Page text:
Talent is still the most precious asset firms have and it needs to be nurtured as the real proponent of growth and success, not merely the fancy technologies that can automate workflows. Our technology and business services industry desperately needs a mindset shift – and one that requires a longer term view, than the next quarterly Wall St announcement. Whilst we are not the only guilty party here, our technology and business services industry is still rooted firmly in people capability, much more than technology and commodity products, hence the desperate need to correct course and avoid circling the drain…
I was interviewing with the Delhi branch of NPR the other day on the layoff paranoia engulfing the Indian IT industry, and it dawned on me just how inhuman our business has become. These are normal people who still view the world as one where employers have responsibilities to their employees, where people still care about the welfare of others, when you got up in the morning and went to a job that had a purpose and a future.
The poor interviewers simply couldn’t comprehend why major employers enjoying ~20% profit margins and continual 5-10% growth were so focused on making massive staff reductions. “Don’t these firms have a responsibility to their employees, Phil?” was the question. “Of course they don’t, it’s all about their shareholders” was my immediate hair-trigger response. Ugh – I suddenly felt ashamed of the business of which I was part.
We’re in the business of increasing profits for investors, not creating new business value from people
Is our sole purpose now simply to eliminate people? We spend a couple of decades displacing “expensive” workers because we could find less expensive able ones to do the job. Now we’re getting rid of them altogether just to keep the Buffetts and Elliotts happy? And why are we literally obsessing with labels to describe what we do: Digital, Machine Learning, Intelligent Operations, Robotic Process Automation… or my favorite “Digital Labor”.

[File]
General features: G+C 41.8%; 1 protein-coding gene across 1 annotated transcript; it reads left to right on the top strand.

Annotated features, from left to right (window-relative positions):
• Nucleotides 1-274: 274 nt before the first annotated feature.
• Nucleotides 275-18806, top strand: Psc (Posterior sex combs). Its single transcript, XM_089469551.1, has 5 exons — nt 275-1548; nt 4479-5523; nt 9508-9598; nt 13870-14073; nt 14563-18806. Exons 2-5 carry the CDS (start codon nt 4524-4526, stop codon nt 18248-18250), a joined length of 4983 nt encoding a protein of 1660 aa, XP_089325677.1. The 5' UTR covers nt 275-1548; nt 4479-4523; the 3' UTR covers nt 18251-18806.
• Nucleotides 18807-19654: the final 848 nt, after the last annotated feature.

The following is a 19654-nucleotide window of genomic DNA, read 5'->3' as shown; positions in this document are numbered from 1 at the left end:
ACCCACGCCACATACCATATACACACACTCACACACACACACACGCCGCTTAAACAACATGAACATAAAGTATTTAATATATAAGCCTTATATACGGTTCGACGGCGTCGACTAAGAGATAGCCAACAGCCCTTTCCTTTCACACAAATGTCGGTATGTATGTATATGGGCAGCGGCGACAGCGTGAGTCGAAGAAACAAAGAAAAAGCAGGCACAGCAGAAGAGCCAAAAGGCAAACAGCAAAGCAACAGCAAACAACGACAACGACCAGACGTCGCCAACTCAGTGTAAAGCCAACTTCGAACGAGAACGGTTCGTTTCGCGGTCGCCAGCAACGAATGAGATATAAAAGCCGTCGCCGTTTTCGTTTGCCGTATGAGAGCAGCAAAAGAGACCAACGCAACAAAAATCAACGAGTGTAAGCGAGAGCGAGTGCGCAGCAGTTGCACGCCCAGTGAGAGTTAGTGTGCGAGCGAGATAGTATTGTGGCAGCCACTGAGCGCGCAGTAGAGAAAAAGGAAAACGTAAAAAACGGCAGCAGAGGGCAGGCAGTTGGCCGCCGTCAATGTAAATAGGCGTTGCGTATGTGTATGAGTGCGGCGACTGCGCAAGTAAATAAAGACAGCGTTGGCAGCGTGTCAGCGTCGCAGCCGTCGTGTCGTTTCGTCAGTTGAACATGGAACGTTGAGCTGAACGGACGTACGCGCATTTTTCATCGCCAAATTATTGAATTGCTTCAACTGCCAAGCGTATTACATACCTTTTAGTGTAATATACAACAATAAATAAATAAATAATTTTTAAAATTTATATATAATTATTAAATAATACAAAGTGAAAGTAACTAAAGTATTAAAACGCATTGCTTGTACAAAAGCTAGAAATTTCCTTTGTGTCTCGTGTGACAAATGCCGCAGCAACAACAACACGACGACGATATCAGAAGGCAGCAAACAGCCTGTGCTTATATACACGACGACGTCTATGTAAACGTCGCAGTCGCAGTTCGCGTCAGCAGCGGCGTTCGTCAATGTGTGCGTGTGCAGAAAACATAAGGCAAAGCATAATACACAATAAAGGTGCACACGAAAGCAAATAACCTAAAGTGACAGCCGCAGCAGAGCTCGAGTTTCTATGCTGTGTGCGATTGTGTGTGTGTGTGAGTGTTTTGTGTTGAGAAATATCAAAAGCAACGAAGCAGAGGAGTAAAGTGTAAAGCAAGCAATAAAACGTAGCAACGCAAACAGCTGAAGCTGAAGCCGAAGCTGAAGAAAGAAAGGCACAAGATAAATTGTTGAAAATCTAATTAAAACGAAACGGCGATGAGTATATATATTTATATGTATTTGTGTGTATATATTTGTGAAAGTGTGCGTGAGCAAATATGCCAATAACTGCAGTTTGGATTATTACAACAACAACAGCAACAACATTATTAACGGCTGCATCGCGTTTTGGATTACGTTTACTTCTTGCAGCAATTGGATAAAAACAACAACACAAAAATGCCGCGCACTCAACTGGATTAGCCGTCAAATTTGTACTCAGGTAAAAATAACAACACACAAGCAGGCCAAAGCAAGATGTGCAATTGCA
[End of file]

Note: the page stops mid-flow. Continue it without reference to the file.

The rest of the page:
Let’s be honest, what all these things really signify is “how to get work down without the need for people”. And how can you call something “Digital Labor” when the labor is no more… unless we start redefining RPA recording loops based on optical recognition software as “labor”. Maybe we need to revisit what labor actually is, according to Merriam-Webster:
Definition of Labor (Merriam-Webster):
“1) The human activity that provides the goods or services in an economy;
2) The services performed by workers for wages as distinguished from those rendered by entrepreneurs for profits.”
Correct me if I am completely losing my mind here, but we’re no longer in the business of promoting human activity to stimulate economies… we’re in the business of increasing profits for investors. Is there any way to dig ourselves out of this hole, or are we on an inexorable nosedive to the lowest common denominator of creating and promoting business operations that no longer require people?
As technology and operations professionals, we must rediscover our purpose or we’re just promoting the end of labor
I wish I had a silver bullet solution to help us take this dramatic U-turn, but sadly, all I can offer are some ideas on how we can re-humanize what we do:
Find meaningful work for our people to do – not just fire them. In the past, when most businesses had some excess staff capacity, there were always useful things for them to do – such as consulting and outsourcing firms deploying their benched consultants to work gratis with existing clients on special projects that could eventually lead to future business – or just make those clients happy. Why just fire them for the sake of it? Why not set aside some modest investments to use these people to grow the business and increase client satisfaction? Why do we have to operate on a “you pay for what you get” basis with clients today? With all the guff we hear about co-creation and co-innovation between clients and service partners, surely this is the time to invest in our staffing ranks to change the nature of partnerships and create more trusted and innovative work cultures? Why does everything always have to have easily-accounted dollar attached to it? Will extracting a few extra dollars, rupees and pounds from the bottom-line, just to reduce excess human capacity, really have a hugely beneficial impact in the medium term? Maybe we could have had a few of these recently redundant folks examine the potential security issues of an airline IT system going down, thus saving billions of dollars in lost productivity and brand impact? Did British Airways really make out, when it cut as many corners as it could, just to lay off some onshore IT staff?